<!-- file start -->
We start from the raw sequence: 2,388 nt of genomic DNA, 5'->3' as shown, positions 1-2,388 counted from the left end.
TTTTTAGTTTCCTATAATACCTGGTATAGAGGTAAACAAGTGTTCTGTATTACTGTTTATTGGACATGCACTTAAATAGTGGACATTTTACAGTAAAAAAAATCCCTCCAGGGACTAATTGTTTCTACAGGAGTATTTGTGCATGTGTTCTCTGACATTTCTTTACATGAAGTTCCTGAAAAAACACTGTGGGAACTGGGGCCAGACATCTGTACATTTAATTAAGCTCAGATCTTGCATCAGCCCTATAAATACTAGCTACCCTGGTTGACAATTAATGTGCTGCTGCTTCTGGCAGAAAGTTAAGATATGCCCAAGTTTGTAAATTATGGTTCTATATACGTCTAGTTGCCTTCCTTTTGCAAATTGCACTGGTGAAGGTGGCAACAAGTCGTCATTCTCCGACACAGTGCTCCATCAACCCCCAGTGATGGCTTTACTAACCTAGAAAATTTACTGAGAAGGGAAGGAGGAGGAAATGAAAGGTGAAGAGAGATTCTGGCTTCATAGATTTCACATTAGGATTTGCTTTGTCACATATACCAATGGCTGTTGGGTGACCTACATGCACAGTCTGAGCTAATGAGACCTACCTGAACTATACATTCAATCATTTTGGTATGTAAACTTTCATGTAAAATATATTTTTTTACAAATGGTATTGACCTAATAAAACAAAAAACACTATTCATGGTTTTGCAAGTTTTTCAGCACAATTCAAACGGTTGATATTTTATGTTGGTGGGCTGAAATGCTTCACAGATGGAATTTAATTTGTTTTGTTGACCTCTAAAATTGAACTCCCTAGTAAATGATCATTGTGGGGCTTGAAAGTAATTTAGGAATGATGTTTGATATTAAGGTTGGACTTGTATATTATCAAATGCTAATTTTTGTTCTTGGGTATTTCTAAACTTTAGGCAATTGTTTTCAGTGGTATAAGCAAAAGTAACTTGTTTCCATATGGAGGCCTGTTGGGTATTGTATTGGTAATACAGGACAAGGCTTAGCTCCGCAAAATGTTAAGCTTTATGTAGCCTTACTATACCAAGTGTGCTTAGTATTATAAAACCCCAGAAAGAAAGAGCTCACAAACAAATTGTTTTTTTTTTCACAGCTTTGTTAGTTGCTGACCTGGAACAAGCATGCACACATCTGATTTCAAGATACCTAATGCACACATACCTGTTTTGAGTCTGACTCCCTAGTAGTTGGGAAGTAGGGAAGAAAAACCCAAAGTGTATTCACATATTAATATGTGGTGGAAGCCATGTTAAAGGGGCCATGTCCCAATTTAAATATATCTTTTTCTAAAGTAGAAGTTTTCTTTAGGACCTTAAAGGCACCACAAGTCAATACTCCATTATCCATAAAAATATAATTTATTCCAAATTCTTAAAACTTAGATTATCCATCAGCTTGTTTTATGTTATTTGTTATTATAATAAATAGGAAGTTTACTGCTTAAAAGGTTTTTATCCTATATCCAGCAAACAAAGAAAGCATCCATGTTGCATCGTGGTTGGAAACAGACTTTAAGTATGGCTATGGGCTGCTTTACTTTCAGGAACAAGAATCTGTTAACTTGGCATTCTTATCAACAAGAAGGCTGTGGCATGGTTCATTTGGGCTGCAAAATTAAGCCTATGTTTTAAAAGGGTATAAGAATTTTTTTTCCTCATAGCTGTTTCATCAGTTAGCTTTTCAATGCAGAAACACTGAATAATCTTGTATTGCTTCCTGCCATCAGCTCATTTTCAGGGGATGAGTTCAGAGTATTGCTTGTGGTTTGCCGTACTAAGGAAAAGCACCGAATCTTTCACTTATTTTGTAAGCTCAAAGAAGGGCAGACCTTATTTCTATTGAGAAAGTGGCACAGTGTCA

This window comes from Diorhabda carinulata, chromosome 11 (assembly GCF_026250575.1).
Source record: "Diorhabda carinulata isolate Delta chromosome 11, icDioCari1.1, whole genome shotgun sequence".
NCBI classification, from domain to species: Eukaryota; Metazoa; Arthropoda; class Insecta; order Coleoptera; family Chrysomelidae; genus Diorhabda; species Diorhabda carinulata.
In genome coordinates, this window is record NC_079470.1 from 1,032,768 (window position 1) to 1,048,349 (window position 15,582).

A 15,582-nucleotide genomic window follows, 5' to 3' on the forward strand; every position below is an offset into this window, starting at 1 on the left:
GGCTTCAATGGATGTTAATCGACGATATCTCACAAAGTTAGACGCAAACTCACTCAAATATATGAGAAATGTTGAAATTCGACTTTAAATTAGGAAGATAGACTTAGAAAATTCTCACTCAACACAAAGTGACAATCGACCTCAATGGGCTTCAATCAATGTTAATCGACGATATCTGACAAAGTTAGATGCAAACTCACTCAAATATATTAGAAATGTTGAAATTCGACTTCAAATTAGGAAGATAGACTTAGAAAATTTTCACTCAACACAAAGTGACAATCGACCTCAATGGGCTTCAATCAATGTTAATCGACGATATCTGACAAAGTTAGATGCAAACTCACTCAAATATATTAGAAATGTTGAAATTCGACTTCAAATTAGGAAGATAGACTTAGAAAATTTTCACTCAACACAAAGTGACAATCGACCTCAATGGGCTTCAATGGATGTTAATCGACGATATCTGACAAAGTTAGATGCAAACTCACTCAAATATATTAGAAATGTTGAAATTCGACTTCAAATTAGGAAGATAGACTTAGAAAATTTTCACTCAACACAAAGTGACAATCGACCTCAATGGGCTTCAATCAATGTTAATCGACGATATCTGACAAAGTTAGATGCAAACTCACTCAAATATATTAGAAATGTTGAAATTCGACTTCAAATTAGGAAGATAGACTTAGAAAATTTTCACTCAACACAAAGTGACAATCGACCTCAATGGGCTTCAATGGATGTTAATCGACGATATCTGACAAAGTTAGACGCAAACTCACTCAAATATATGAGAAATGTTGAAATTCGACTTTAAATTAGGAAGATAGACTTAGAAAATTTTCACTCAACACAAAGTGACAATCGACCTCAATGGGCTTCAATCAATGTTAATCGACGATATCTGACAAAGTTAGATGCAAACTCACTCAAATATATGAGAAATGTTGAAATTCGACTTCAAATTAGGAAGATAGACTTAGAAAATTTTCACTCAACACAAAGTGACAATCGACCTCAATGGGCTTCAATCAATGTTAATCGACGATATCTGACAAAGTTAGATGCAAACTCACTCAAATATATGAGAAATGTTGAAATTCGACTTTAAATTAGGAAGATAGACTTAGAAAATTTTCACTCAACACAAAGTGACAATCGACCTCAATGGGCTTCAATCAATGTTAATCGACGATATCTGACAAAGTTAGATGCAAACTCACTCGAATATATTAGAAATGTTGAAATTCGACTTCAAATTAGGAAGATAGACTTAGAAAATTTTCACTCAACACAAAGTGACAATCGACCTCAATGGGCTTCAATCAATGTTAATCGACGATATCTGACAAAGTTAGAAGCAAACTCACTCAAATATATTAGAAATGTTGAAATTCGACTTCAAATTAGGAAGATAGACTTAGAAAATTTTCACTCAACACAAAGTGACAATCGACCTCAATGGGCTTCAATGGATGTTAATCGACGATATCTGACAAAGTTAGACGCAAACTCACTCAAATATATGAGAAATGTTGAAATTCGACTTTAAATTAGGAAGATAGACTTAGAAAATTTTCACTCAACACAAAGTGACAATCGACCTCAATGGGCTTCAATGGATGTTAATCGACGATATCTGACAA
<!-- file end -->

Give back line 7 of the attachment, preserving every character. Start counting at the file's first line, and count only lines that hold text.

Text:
A 15,582-nucleotide genomic window follows, 5' to 3' on the forward strand; every position below is an offset into this window, starting at 1 on the left: